The ACLU Foundation of Southern California and the law firm Traber & Voorhees today announced settlement agreements that will protect students in Glendale Unified School District (GUSD) from discrimination as well as arbitrary detentions and searches by police officers on campus. The settlement agreements reached between eight students, GUSD and the Glendale Police Department (GPD) arise from an alleged incident of racial profiling and illegal search and seizure at Hoover High School in 2010 and resolve all claims against the school district and police department.

“We commend Glendale Unified and the City of Glendale for using this incident as an opportunity to review their current practices and adopt new policies that will ensure that students’ rights are protected on campus,” said David Sapp, staff attorney for the ACLU of Southern California.  “We appreciate how seriously they took this issue from the outset and believe that the new policies and practices will serve as models for other school districts and police departments to ensure that our public school campuses foster positive learning environments where students feel safe and welcome.”

The suit alleged that, on September 24, 2010, school officials directed more than 50 Latino students at Hoover High School into two classrooms, where they were interrogated by officers from the GPD and the Los Angeles Police Department (LAPD), and forced to pose for mock mugshots.  The complaint also alleged that officials targeted Latino students because of their race, and that the police, probation officers, and school officials involved had no evidence that the students were violating any laws or breaking school rules at the time they were singled out.

“I’m happy that what happened to us won’t happen to anyone else,” said Ashley Flores, an A student who was 16 when she was targeted in the round-up.  “I’ve never been in trouble, and it was confusing, terrifying and humiliating.”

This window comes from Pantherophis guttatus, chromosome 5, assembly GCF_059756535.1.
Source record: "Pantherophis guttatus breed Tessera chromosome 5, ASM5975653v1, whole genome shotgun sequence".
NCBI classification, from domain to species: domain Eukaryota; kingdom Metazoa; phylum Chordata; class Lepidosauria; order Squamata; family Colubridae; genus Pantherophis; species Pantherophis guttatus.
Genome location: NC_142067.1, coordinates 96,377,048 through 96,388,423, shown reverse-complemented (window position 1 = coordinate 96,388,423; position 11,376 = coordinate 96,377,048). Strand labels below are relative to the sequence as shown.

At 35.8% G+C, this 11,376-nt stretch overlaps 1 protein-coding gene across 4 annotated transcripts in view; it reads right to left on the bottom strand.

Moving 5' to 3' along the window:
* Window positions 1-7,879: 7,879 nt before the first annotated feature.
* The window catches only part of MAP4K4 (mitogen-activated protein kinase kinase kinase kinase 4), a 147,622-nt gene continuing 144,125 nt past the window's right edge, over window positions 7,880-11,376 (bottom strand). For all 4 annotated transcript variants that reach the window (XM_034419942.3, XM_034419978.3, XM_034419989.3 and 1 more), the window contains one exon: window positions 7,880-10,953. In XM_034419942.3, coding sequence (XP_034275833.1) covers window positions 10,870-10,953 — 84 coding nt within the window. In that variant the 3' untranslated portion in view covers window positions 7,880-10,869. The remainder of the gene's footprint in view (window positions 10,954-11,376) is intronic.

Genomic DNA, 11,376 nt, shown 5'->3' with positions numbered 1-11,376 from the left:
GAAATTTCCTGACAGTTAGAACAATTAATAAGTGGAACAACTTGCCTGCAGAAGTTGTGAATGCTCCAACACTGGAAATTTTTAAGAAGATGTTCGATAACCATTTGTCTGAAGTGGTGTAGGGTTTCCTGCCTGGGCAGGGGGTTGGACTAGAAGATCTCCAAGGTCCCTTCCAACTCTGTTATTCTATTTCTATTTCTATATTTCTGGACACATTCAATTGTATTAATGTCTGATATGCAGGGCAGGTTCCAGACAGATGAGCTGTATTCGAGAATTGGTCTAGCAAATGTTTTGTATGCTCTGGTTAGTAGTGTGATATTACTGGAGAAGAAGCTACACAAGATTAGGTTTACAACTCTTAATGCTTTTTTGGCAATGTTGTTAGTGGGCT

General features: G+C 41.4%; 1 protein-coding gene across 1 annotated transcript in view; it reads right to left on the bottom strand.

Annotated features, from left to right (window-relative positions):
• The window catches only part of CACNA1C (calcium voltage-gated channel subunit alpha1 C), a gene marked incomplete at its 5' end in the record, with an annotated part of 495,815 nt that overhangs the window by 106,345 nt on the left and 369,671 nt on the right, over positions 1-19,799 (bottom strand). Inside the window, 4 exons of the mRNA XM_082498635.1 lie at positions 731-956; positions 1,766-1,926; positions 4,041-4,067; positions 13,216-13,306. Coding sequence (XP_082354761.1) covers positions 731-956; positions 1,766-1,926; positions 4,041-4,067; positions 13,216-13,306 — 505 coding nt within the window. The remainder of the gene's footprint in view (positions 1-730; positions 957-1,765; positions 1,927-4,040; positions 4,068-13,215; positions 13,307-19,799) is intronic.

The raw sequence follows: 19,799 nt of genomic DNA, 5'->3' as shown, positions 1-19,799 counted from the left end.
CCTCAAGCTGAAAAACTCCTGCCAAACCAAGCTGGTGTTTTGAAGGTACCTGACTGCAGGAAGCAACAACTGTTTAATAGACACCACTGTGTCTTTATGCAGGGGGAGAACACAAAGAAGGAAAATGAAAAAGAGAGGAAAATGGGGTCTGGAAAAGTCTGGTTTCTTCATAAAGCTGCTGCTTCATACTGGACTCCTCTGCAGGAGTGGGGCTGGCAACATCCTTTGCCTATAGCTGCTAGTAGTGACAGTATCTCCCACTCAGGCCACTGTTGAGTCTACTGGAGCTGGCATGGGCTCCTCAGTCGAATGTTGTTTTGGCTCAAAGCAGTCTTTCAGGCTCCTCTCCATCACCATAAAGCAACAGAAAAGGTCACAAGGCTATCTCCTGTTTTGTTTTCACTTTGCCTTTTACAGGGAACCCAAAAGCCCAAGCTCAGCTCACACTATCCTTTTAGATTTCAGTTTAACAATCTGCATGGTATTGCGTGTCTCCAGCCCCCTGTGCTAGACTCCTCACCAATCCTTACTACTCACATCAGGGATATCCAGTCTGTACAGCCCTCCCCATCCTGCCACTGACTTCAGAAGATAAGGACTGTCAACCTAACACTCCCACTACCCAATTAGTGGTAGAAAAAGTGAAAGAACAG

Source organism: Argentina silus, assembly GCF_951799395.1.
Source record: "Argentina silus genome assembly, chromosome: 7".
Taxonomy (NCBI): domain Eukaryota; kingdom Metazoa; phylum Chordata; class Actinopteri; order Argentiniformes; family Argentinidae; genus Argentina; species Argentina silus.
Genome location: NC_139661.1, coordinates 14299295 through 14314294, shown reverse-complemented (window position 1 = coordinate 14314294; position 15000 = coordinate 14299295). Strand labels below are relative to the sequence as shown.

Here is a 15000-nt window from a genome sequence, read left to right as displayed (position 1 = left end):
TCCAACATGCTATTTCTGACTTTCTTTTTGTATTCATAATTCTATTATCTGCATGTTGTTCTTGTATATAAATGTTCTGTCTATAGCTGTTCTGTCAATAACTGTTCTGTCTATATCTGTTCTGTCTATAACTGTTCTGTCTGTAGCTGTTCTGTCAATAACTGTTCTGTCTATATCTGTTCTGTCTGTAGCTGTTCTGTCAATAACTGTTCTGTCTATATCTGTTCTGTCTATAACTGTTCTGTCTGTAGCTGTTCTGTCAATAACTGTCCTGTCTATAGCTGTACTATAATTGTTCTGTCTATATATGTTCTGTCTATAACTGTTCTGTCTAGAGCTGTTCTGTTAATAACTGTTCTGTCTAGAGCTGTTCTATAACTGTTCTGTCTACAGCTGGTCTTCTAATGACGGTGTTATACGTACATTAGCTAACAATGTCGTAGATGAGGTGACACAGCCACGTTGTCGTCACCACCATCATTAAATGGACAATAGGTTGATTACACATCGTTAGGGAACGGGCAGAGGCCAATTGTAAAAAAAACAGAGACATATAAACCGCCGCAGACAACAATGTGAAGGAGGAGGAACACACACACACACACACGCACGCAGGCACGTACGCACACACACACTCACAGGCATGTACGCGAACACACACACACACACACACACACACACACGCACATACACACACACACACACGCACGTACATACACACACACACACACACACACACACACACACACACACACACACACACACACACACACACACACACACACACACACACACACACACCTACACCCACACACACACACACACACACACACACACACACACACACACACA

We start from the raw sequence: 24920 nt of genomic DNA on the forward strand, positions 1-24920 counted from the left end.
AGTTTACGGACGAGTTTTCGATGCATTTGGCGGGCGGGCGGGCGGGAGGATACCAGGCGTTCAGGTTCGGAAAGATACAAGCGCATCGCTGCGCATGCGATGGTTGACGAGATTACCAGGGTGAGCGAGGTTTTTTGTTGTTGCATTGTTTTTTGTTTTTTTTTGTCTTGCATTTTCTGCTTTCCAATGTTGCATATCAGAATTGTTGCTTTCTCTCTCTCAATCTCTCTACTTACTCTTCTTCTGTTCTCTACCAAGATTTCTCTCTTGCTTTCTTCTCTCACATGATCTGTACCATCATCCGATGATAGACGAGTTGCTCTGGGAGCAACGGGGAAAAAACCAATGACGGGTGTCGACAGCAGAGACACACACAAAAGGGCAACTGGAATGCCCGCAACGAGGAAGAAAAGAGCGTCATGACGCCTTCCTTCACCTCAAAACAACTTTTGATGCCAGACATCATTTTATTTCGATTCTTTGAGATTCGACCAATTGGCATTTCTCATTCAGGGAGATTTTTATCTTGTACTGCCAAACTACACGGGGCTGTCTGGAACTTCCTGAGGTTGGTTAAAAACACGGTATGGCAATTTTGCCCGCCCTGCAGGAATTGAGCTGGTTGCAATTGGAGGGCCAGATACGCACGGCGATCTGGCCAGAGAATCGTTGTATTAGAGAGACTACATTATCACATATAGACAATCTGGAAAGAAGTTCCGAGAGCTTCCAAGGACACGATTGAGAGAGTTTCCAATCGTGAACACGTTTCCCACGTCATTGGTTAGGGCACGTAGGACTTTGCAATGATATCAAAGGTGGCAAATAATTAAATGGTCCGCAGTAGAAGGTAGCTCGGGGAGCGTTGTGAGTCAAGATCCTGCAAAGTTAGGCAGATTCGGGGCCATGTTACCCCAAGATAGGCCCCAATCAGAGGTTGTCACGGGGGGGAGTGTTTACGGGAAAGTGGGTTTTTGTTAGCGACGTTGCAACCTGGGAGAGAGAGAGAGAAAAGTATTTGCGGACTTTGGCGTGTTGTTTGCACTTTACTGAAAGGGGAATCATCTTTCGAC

Under the settlements, joint operations between the school officials and police must be approved by the superintendent, except in emergencies.  Glendale Unified clarified that its policies governing teachers’ and administrators’ interactions with police, including the requirement that parents be notified when students are interrogated by police, apply both to officers entering from off-campus and those permanently assigned to schools.  The Glendale Police Department agreed to train all of its officers on department policies related to interactions with students on campus and to revise its policies regarding racial profiling.

Both agencies also agreed to allow independent verification that all information collected during the incident has been destroyed.  The agencies also paid monetary damages and attorney’s fees. In return, the students will dismiss their claims against the City of Glendale and all employees of the Glendale Police Department and Glendale Unified who were involved in the incident.

“Unlike most cities, police departments or school districts, Glendale did not try to sweep this under the rug.  To their credit, Glendale and the school district recognized very early that the incident raised serious concerns that needed to be addressed and could not have happened if the Police Chief and the School Superintendent had been notified of the operation in advance.  They have adopted measures to make sure this can’t happen again,” said Bert Voorhees of Traber & Voorhees. “We hope that L.A. County and the LAPD will also recognize that what was done to these students was inexcusable and adopt similar measures.”

The case, K.L. v. City of Glendale, was filed in U.S. District Court for the Central District of California.  Claims against the Los Angeles Police Department and the Los Angeles Probation Department for their involvement in planning and executing the roundup remain pending.